Mumsnet has not checked the qualifications of anyone posting here. If you need help urgently, please see our domestic violence webguide and/or relationships webguide, which can point you to expert advice and support.
What should I do?(10 Posts)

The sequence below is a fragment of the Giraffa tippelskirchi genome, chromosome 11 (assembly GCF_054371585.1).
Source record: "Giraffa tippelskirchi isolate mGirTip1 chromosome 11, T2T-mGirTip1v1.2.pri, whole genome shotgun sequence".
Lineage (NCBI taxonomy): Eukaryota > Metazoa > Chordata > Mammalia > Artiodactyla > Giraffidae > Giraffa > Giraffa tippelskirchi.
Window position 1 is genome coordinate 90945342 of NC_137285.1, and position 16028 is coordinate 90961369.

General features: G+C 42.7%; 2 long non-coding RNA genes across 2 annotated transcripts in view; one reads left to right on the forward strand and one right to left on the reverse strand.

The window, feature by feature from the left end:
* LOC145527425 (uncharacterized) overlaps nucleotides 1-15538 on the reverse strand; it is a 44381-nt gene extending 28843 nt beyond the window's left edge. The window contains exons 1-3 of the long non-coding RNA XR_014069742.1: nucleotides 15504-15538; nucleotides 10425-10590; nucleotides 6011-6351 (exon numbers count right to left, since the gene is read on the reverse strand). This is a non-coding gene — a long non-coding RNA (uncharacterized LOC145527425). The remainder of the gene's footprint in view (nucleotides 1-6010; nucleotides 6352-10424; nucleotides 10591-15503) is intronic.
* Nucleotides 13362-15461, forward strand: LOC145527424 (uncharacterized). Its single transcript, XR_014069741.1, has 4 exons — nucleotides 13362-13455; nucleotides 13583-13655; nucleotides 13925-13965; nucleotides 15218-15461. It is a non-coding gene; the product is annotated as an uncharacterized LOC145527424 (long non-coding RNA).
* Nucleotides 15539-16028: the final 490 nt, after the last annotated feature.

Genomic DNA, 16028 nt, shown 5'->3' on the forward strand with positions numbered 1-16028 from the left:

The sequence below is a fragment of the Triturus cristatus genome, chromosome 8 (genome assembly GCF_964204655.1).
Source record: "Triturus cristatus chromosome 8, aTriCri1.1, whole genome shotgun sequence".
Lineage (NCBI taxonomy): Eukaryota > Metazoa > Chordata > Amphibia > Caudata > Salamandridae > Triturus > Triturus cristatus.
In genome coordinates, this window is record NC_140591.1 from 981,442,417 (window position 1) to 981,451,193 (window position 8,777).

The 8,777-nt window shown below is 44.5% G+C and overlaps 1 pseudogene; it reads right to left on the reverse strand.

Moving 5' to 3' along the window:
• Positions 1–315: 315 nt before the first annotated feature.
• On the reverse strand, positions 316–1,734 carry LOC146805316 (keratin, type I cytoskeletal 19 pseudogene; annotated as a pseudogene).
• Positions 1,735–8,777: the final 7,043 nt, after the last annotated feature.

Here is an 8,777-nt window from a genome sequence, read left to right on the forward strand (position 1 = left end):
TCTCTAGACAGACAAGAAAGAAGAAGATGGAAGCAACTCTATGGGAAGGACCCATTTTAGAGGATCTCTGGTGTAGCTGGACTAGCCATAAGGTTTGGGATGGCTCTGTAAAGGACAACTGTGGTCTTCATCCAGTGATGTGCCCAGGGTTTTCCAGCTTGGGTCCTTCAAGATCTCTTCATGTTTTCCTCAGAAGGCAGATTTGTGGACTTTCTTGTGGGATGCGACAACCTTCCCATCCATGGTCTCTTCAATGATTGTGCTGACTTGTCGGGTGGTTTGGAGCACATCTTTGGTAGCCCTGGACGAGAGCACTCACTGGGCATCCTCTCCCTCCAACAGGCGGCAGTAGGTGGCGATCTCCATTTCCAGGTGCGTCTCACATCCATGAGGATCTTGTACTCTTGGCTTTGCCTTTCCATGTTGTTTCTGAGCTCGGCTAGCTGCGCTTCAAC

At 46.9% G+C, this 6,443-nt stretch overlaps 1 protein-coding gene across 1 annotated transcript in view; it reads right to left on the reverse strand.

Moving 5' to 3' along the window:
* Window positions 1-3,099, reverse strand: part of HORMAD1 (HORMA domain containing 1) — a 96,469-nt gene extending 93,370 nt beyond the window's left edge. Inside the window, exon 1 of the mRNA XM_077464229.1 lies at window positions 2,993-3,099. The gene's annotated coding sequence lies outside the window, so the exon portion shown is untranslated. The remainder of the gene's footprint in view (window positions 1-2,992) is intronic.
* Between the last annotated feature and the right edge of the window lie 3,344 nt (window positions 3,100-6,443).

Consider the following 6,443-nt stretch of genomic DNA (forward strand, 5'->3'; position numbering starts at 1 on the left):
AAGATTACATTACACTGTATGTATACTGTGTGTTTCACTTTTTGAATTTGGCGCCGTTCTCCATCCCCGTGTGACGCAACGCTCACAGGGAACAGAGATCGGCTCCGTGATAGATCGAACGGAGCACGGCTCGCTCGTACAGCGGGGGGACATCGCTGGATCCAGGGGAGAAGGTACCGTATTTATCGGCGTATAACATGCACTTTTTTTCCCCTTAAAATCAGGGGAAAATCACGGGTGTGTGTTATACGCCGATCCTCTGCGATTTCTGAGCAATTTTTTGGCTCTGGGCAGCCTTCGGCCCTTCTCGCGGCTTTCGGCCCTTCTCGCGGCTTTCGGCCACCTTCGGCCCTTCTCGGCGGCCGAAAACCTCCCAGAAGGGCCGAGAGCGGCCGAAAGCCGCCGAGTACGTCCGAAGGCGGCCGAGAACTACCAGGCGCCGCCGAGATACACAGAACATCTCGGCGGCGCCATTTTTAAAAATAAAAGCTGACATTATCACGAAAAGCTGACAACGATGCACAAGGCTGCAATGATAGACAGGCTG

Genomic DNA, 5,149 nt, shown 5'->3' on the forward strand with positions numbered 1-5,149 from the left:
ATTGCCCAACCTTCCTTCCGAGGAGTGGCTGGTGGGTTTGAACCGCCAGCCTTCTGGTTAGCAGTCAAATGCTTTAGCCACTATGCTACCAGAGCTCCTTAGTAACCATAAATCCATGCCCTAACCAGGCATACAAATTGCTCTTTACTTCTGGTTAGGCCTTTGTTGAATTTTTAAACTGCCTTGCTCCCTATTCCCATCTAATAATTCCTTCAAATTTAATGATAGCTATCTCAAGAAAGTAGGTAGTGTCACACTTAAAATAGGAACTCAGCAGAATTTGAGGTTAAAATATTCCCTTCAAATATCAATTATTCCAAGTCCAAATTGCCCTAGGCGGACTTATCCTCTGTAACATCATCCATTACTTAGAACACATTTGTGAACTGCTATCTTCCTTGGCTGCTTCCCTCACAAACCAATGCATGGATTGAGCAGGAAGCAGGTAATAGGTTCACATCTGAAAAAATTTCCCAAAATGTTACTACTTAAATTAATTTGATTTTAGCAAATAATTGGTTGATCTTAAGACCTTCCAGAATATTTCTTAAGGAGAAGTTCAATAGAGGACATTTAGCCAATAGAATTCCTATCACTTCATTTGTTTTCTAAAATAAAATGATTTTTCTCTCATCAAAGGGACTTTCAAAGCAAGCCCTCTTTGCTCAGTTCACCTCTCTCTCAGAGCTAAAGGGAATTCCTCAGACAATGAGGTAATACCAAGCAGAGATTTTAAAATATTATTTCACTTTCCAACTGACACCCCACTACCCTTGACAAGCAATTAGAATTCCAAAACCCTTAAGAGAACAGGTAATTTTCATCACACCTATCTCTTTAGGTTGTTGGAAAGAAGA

I had one of my son's friends over for a playdate today - he is 5 years old, as is my son. Over lunch he mentioned that when his mummy loses something of his daddy's that his daddy "throw mummy across the room". At first I assumed that he was referring to some sort of playfighting, so I asked if mummy laughed - he responded that "no - she cries". He then continued to talk about this for another few minutes - saying that him and his older brother try to help by jumping on daddy and kicking or strangling him, but that daddy is too strong. He said that his daddy doesn't do it all the time, but that when he did do it, that he didn't like it, and that sometimes his mummy said that maybe they can go and live in another house. I asked him if he would miss his daddy if they did that, and he responded "no - i don't like daddy because he is not a nice man". My son chipped in at this point that his friend could come and live with us, which was responded to with much enthusiasm. That's the gist of the conversation and i am now in a quandry as to what to do. I know obth parents through the school and my husband and I have socialised with them on occasion. They seem like a nice enough couple....they both run a business together, and they send both their childrent to an expensive private school. They are well educated and jovial. However, you never know what goes on behind closed doors. On occasion i have noted that they do seem to spend an awful lot of time together - i.e. he is always with her at school events (though I thought that this was quite nice, and that it was a benefit of running your own business). My husband has also noted that the husband is quite obsessed with talking about how well he is doing (almost overstating the point) and that he sometimes makes inappropriate and disrespectful comments about women....i.e. he told a group of men at the parents night out that he and his friend had been ranking the MILFs in school and deciding how many beers it would take them before they took them to bed. He is also one of those men who is VERY short (5 foot 4) and obviously has a prolem with it - not that short men are typically wife beaters, but I would definately say he has some insecurity related to his height as he is always mentioning it. Anyway - I guess you get the general gist...the problem is, i am not sure what to do now. It could be that the little boy is just making things up, or that his mummy and daddy have been having a few heated arguments and if this is the case, then it really is none of my business. On the other hand, if there is some sort of domestic violence going on, I don't feel I can turn a blind eye. She is not a close friend of mine, but close enough that she has been round for coffee at my house on a dozen or so occasions.....even if it is nothing, she should know that her son is spreading potentially harmful rumours!!! My husband thinks I shoudl just forget I heard the conversation and ignore it, but I disagree. What do you think?? Oh - I did ask the little boy if he ever got hurt, or if his brother got hurt - he said no.